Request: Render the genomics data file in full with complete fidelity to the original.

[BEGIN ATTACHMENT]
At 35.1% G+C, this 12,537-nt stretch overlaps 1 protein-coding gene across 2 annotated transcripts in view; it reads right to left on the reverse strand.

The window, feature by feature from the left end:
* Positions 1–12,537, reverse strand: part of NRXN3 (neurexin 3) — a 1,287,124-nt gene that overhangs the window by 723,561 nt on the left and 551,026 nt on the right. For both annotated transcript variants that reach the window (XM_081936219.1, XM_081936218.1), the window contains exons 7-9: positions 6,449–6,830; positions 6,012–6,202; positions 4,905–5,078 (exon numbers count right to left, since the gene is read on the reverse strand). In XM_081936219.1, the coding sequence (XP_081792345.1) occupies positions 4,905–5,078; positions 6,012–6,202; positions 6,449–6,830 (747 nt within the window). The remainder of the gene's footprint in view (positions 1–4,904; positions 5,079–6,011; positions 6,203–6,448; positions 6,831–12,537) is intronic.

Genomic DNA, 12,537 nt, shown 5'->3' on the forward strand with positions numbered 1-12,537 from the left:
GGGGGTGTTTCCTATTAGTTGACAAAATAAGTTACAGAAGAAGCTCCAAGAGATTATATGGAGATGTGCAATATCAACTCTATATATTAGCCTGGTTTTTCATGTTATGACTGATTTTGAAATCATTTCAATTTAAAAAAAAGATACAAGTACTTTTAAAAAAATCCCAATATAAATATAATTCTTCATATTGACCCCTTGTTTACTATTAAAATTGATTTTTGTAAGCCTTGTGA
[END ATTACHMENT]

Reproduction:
At 35.1% G+C, this 12,537-nt stretch overlaps 1 protein-coding gene across 2 annotated transcripts in view; it reads right to left on the reverse strand.

The window, feature by feature from the left end:
* Positions 1–12,537, reverse strand: part of NRXN3 (neurexin 3) — a 1,287,124-nt gene that overhangs the window by 723,561 nt on the left and 551,026 nt on the right. For both annotated transcript variants that reach the window (XM_081936219.1, XM_081936218.1), the window contains exons 7-9: positions 6,449–6,830; positions 6,012–6,202; positions 4,905–5,078 (exon numbers count right to left, since the gene is read on the reverse strand). In XM_081936219.1, the coding sequence (XP_081792345.1) occupies positions 4,905–5,078; positions 6,012–6,202; positions 6,449–6,830 (747 nt within the window). The remainder of the gene's footprint in view (positions 1–4,904; positions 5,079–6,011; positions 6,203–6,448; positions 6,831–12,537) is intronic.

Genomic DNA, 12,537 nt, shown 5'->3' on the forward strand with positions numbered 1-12,537 from the left:
GGGGGTGTTTCCTATTAGTTGACAAAATAAGTTACAGAAGAAGCTCCAAGAGATTATATGGAGATGTGCAATATCAACTCTATATATTAGCCTGGTTTTTCATGTTATGACTGATTTTGAAATCATTTCAATTTAAAAAAAAGATACAAGTACTTTTAAAAAAATCCCAATATAAATATAATTCTTCATATTGACCCCTTGTTTACTATTAAAATTGATTTTTGTAAGCCTTGTGA